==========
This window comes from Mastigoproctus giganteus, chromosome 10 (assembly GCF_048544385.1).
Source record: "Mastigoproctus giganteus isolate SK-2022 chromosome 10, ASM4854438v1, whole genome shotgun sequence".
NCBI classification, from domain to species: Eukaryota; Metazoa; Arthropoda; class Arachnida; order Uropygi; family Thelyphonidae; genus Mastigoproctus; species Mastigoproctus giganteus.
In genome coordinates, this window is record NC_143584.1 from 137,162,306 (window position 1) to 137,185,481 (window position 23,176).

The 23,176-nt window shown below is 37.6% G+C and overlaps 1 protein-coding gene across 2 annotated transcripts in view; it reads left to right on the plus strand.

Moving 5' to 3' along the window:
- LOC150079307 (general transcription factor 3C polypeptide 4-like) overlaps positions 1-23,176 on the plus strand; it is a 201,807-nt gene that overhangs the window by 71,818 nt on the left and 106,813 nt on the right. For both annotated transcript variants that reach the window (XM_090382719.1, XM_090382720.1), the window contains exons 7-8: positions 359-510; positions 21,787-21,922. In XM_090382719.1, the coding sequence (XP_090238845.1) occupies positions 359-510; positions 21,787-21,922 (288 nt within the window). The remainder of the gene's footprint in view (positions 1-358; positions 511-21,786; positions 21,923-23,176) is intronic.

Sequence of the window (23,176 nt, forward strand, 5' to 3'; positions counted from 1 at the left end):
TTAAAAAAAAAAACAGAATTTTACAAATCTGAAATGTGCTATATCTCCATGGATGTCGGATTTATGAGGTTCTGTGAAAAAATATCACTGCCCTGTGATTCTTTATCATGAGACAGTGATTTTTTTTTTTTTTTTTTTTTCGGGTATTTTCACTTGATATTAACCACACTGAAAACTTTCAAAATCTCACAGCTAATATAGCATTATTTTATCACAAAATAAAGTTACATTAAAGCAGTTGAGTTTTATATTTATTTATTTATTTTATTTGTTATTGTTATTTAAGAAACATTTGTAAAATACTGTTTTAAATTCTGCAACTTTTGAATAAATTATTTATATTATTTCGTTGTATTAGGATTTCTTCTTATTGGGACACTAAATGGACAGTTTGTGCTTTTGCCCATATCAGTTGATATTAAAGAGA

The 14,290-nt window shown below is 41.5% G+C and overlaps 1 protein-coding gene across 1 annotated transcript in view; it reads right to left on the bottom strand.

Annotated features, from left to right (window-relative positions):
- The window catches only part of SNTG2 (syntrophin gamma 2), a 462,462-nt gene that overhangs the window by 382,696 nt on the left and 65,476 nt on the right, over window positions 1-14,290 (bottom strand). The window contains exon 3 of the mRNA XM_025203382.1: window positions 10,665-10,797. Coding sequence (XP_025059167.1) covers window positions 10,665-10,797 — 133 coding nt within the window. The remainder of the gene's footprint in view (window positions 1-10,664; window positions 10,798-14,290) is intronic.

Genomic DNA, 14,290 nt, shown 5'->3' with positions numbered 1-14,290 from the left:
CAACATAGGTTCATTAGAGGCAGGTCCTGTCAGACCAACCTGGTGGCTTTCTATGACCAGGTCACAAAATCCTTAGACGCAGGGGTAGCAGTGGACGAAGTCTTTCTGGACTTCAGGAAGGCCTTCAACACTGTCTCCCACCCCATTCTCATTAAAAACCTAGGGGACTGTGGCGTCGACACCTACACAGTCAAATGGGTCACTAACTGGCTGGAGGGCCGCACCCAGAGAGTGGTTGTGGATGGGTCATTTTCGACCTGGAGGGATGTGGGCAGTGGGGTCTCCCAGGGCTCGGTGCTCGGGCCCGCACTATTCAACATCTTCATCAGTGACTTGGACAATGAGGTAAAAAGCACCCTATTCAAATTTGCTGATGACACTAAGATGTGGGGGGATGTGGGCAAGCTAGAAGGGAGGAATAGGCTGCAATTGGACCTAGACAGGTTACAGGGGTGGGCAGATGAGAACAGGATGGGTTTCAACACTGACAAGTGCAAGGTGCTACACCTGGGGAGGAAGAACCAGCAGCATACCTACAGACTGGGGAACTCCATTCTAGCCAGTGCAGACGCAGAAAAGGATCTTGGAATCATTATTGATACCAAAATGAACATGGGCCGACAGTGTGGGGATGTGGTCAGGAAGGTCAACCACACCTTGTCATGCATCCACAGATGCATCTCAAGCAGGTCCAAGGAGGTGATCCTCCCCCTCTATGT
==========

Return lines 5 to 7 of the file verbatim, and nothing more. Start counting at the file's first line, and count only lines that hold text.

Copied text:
The 23,176-nt window shown below is 37.6% G+C and overlaps 1 protein-coding gene across 2 annotated transcripts in view; it reads left to right on the plus strand.

Moving 5' to 3' along the window:
- LOC150079307 (general transcription factor 3C polypeptide 4-like) overlaps positions 1-23,176 on the plus strand; it is a 201,807-nt gene that overhangs the window by 71,818 nt on the left and 106,813 nt on the right. For both annotated transcript variants that reach the window (XM_090382719.1, XM_090382720.1), the window contains exons 7-8: positions 359-510; positions 21,787-21,922. In XM_090382719.1, the coding sequence (XP_090238845.1) occupies positions 359-510; positions 21,787-21,922 (288 nt within the window). The remainder of the gene's footprint in view (positions 1-358; positions 511-21,786; positions 21,923-23,176) is intronic.